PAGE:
N2 - BACKGROUND: Chronic pain has a substantial negative impact on work-related outcomes, which underscores the importance of interventions to reduce the burden. Spinal cord stimulation (SCS) efficiently causes pain relief in specific chronic pain syndromes. The aim of this review was to identify and summarize evidence on returning to work in patients with chronic pain treated with SCS.MATERIALS AND METHODS: A systematic literature review was performed including studies from PubMed, EMBASE, SCOPUS, and Web of Science (up till October 2017). Risk of bias was assessed using a modified version of the Downs & Black checklist. Where possible, we pooled data using random effects meta-analysis. The study protocol was registered prior to initiation of the review process (PROSPERO CRD42017077803).RESULTS: Fifteen full-text articles (total articles screened: 2835) were included. Risk of bias for these articles was scored low. Seven trials provided sufficient data and were judged similar enough to be pooled for meta-analysis on binary outcomes. SCS intervention results in a higher prevalence of patients at work compared with before treatment (odds ratio [OR] 2.15; 95% confidence interval [CI], 1.44-3.21; I2  = 42%; p < 0.001). SCS treatment also results in high odds to return to work (OR 29.06; 95% CI, 9.73-86.75; I2  = 0%; p < 0.001).CONCLUSIONS: Based on available literature, SCS proved to be an effective approach to stimulate return to work in patients with specific chronic pain syndromes.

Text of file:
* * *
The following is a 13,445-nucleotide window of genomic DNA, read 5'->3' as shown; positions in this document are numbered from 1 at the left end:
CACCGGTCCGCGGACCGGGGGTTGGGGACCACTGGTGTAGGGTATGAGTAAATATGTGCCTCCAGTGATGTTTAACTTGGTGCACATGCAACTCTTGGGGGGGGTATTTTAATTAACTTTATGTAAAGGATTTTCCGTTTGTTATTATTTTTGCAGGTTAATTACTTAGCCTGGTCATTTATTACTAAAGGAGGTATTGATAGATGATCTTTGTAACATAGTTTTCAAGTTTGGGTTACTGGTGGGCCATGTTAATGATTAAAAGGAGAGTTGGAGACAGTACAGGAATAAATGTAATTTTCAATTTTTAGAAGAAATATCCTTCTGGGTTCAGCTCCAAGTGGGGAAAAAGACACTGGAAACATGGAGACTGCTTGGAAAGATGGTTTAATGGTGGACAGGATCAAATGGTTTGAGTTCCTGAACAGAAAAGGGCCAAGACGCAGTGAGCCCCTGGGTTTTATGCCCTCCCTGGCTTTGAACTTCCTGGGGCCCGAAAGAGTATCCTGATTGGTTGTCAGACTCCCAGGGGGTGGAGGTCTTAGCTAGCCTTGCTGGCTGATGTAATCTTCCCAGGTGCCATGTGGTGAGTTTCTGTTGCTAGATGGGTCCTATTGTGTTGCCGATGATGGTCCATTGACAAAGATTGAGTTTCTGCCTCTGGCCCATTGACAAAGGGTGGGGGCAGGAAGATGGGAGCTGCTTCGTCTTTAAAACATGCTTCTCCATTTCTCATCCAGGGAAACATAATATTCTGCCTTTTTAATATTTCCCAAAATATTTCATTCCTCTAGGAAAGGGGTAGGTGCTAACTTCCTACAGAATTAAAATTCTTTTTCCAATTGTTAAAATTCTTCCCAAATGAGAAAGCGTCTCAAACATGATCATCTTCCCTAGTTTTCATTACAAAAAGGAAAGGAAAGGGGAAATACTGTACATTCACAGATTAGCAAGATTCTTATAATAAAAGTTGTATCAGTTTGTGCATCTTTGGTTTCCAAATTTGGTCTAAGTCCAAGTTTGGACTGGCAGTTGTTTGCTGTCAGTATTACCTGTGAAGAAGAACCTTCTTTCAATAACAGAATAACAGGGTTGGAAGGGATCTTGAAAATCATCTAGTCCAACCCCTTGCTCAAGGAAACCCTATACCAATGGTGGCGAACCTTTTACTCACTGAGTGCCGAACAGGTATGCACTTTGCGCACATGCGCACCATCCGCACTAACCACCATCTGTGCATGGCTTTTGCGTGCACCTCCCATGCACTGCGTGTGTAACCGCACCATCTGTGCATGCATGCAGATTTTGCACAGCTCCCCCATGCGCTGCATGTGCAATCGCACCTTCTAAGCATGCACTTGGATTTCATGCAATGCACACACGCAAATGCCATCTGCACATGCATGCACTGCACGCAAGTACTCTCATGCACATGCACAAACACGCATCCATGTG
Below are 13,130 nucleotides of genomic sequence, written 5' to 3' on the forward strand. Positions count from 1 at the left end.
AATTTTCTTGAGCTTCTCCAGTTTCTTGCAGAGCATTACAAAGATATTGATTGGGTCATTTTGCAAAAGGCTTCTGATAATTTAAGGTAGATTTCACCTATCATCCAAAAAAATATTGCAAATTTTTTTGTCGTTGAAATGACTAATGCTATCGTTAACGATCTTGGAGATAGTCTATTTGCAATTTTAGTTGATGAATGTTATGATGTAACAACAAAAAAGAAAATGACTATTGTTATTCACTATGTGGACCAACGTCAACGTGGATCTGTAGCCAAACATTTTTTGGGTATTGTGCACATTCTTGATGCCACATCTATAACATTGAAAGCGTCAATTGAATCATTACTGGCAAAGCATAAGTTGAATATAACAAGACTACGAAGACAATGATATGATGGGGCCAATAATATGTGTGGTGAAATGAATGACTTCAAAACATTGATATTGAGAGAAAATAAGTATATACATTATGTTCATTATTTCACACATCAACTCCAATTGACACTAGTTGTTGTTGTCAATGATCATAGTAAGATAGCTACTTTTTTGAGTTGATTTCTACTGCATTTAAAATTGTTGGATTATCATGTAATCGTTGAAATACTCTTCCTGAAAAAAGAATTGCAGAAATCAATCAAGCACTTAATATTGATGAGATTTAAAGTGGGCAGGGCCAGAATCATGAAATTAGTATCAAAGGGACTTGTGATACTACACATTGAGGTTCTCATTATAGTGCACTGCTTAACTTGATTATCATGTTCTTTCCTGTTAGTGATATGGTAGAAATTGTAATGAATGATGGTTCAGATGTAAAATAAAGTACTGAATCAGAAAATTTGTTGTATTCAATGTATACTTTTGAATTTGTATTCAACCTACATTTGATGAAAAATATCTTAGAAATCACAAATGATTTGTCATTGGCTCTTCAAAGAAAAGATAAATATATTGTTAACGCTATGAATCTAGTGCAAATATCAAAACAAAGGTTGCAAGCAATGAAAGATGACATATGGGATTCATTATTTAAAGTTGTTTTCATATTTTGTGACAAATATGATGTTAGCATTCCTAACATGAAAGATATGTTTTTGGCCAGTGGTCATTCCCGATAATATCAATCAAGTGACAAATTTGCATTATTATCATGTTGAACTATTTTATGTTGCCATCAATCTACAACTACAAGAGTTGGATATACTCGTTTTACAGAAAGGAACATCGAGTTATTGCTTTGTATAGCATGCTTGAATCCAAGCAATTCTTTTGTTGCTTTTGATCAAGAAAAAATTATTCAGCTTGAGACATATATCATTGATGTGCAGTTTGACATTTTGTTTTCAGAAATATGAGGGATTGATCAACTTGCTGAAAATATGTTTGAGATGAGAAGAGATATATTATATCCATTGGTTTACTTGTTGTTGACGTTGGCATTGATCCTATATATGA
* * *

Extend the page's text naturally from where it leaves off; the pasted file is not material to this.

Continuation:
AB - BACKGROUND: Chronic pain has a substantial negative impact on work-related outcomes, which underscores the importance of interventions to reduce the burden. Spinal cord stimulation (SCS) efficiently causes pain relief in specific chronic pain syndromes. The aim of this review was to identify and summarize evidence on returning to work in patients with chronic pain treated with SCS.MATERIALS AND METHODS: A systematic literature review was performed including studies from PubMed, EMBASE, SCOPUS, and Web of Science (up till October 2017). Risk of bias was assessed using a modified version of the Downs & Black checklist. Where possible, we pooled data using random effects meta-analysis. The study protocol was registered prior to initiation of the review process (PROSPERO CRD42017077803).RESULTS: Fifteen full-text articles (total articles screened: 2835) were included. Risk of bias for these articles was scored low. Seven trials provided sufficient data and were judged similar enough to be pooled for meta-analysis on binary outcomes. SCS intervention results in a higher prevalence of patients at work compared with before treatment (odds ratio [OR] 2.15; 95% confidence interval [CI], 1.44-3.21; I2  = 42%; p < 0.001). SCS treatment also results in high odds to return to work (OR 29.06; 95% CI, 9.73-86.75; I2  = 0%; p < 0.001).CONCLUSIONS: Based on available literature, SCS proved to be an effective approach to stimulate return to work in patients with specific chronic pain syndromes.

KW - Chronic Pain/diagnosis

KW - Humans

KW - Pain Management/methods

KW - Pain Measurement/methods

KW - Prospective Studies

KW - Randomized Controlled Trials as Topic/methods

KW - Retrospective Studies

KW - Return to Work/trends

KW - Spinal Cord Stimulation/methods

UR - http://www.scopus.com/inward/record.url?scp=85052473696&partnerID=8YFLogxK

U2 - 10.1111/ner.12797

DO - 10.1111/ner.12797

M3 - Article

C2 - 30117650

VL - 22

SP - 253

EP - 261

JO - Neuromodulation

JF - Neuromodulation

SN - 1094-7159

IS - 3

ER -

ID: 39828057